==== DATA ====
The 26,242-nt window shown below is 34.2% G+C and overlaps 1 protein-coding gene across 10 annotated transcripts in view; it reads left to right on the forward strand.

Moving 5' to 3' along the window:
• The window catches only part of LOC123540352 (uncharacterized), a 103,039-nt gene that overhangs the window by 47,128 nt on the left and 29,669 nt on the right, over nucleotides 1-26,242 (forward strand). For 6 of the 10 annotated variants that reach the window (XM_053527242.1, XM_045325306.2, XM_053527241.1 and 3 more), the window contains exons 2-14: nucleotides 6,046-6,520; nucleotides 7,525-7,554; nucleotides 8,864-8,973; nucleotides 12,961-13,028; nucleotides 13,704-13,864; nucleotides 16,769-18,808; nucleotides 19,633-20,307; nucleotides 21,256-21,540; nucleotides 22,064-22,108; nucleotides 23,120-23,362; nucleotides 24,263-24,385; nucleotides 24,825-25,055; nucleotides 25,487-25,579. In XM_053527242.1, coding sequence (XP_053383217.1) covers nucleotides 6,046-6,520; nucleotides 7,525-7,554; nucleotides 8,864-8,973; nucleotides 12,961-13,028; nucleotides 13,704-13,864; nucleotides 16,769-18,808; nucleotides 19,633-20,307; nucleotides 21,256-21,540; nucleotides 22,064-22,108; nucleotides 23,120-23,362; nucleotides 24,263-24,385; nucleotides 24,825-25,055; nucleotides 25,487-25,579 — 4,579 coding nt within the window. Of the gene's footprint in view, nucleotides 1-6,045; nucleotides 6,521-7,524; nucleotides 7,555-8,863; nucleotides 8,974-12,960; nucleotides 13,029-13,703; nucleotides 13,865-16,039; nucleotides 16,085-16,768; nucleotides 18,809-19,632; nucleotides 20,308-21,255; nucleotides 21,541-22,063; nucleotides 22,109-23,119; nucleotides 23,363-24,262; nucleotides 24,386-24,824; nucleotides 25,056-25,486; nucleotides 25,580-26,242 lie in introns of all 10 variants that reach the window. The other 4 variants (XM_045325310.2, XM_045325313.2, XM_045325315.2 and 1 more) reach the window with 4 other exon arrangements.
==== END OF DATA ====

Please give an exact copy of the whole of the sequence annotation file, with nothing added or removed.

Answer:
The 26,242-nt window shown below is 34.2% G+C and overlaps 1 protein-coding gene across 10 annotated transcripts in view; it reads left to right on the forward strand.

Moving 5' to 3' along the window:
• The window catches only part of LOC123540352 (uncharacterized), a 103,039-nt gene that overhangs the window by 47,128 nt on the left and 29,669 nt on the right, over nucleotides 1-26,242 (forward strand). For 6 of the 10 annotated variants that reach the window (XM_053527242.1, XM_045325306.2, XM_053527241.1 and 3 more), the window contains exons 2-14: nucleotides 6,046-6,520; nucleotides 7,525-7,554; nucleotides 8,864-8,973; nucleotides 12,961-13,028; nucleotides 13,704-13,864; nucleotides 16,769-18,808; nucleotides 19,633-20,307; nucleotides 21,256-21,540; nucleotides 22,064-22,108; nucleotides 23,120-23,362; nucleotides 24,263-24,385; nucleotides 24,825-25,055; nucleotides 25,487-25,579. In XM_053527242.1, coding sequence (XP_053383217.1) covers nucleotides 6,046-6,520; nucleotides 7,525-7,554; nucleotides 8,864-8,973; nucleotides 12,961-13,028; nucleotides 13,704-13,864; nucleotides 16,769-18,808; nucleotides 19,633-20,307; nucleotides 21,256-21,540; nucleotides 22,064-22,108; nucleotides 23,120-23,362; nucleotides 24,263-24,385; nucleotides 24,825-25,055; nucleotides 25,487-25,579 — 4,579 coding nt within the window. Of the gene's footprint in view, nucleotides 1-6,045; nucleotides 6,521-7,524; nucleotides 7,555-8,863; nucleotides 8,974-12,960; nucleotides 13,029-13,703; nucleotides 13,865-16,039; nucleotides 16,085-16,768; nucleotides 18,809-19,632; nucleotides 20,308-21,255; nucleotides 21,541-22,063; nucleotides 22,109-23,119; nucleotides 23,363-24,262; nucleotides 24,386-24,824; nucleotides 25,056-25,486; nucleotides 25,580-26,242 lie in introns of all 10 variants that reach the window. The other 4 variants (XM_045325310.2, XM_045325313.2, XM_045325315.2 and 1 more) reach the window with 4 other exon arrangements.